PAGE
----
I am familiar with xUnit family frameworks and have had experience with (shunit2, PhpUnit and simpletest). I am currently trying to find a testing framework for C++. I did a quick search for frameworks using Wikipedia's list of documented frameworks; however, the framework I would like to use is very difficult to setup and is poorly documented. There is another framework that I have tried that was (IMHO) extremely easy to setup and integrate into my production workflow.

The difference between my framework of choice (the one that is difficult to setup) and the one that I'm currently using (the one that was easy to setup) is compliance with xUnit methodology.

1. I have read quite a few articles about xUnit testing frameworks. I believe that they use similar naming conventions and testing methods for their test. Is this true and what are the naming methods utilized?
2. Does staying with xUnit testing frameworks make it easier to run integration tests when using multiple languages?
3. From a training perspective is it more cost effective to teach new programmers a set of tools based on the same concept or different individual tools that do the same thing?

I kept the frameworks that I am looking at anonymous because I am more interested in industry best practices than a comparison of the two said frameworks

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    As your coworkers are probably unfamiliar with all of the frameworks, I would choose the one that is the easiest to work with and comes with the best documentation. This without regard for the 'family' of frameworks that it comes from. Commented Dec 20, 2013 at 7:19
  • Sound advice. They'll probably more receptive to something that's easy to set up than to something that fits all the patterns, but is more than a hassle to work with. Commented Dec 20, 2013 at 7:22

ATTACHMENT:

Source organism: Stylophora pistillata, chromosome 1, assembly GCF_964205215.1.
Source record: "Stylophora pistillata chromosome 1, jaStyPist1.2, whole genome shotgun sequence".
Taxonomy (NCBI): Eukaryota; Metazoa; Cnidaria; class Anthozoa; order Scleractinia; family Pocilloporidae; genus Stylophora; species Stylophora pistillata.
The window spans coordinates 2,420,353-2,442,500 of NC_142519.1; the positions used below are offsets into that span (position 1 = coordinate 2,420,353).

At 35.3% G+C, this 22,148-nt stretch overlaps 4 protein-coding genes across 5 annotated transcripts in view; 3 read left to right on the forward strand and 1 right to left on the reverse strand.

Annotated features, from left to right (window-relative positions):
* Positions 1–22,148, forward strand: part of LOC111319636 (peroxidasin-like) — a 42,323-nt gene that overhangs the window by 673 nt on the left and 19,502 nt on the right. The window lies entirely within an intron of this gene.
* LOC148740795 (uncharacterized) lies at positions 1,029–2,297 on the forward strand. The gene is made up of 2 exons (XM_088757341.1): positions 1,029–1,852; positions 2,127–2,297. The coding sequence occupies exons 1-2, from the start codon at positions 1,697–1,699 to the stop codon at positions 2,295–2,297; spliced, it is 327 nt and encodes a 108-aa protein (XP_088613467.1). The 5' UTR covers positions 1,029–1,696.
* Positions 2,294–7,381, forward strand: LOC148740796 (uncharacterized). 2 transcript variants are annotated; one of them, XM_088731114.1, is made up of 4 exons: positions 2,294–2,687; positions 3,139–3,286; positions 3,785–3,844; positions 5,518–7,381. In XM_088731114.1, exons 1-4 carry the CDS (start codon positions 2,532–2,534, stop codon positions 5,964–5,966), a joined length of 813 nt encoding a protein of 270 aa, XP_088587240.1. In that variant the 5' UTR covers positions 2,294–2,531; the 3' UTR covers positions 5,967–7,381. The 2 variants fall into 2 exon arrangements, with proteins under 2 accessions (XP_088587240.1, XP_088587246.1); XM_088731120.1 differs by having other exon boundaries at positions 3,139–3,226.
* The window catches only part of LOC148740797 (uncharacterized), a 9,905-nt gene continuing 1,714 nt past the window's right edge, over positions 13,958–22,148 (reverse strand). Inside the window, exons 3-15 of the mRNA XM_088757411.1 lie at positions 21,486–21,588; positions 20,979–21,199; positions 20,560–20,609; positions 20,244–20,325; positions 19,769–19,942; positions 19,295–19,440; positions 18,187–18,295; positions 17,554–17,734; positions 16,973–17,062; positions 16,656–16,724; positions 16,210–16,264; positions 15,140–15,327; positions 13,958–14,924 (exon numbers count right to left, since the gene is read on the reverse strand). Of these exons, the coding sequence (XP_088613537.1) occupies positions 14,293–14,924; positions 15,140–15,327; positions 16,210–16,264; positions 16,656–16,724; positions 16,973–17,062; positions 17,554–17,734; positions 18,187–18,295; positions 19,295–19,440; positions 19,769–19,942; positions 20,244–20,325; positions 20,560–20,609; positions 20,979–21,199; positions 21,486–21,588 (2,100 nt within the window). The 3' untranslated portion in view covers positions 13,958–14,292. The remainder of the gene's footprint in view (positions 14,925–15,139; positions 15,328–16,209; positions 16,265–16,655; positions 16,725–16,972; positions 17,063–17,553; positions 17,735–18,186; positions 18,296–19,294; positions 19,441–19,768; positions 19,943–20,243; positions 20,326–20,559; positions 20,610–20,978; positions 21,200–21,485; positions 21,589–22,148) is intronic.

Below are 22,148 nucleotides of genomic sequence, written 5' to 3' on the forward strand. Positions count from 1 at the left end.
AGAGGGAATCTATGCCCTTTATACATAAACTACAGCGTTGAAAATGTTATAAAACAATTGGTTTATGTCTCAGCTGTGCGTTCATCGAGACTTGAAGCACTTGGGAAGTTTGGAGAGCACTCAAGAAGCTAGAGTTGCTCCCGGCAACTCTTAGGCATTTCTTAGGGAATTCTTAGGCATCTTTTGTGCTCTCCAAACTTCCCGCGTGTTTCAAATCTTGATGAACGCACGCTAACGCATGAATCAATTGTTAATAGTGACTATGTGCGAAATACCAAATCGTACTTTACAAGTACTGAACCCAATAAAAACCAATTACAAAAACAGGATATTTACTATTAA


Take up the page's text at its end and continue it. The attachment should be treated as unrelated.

• @BartVanIngenSchenau I think I was able to reword the question to fit standards. If it does would it be possible to reopen it? Otherwise it's fine to leave as is. Thanks for your feedback. Commented Dec 24, 2013 at 3:02
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    If five users agree that the question is now answerable, then it will be reopened. For the record, I think it should be. Commented Dec 24, 2013 at 7:32
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    My initial thinking is that, when it comes down to C++, a unit testing framework will have to employ a number of techniques to workaround the issue of lack of reflection (run-time discovery of classes, types and method calls). There are many techniques, but each technique has its own shortcomings. It is the shortcomings that make people love or hate a particular C++ test framework.
    – rwong
    Commented Dec 29, 2013 at 7:15

2 Answers 2


I've found that while a set of tools in the same family might sound like they should all be the same (specifically I'm thinking of log4x, which is an awesome log library and much better than things like the .net logging stuff) it is still different enough in its configuration and use to practically be separate tools.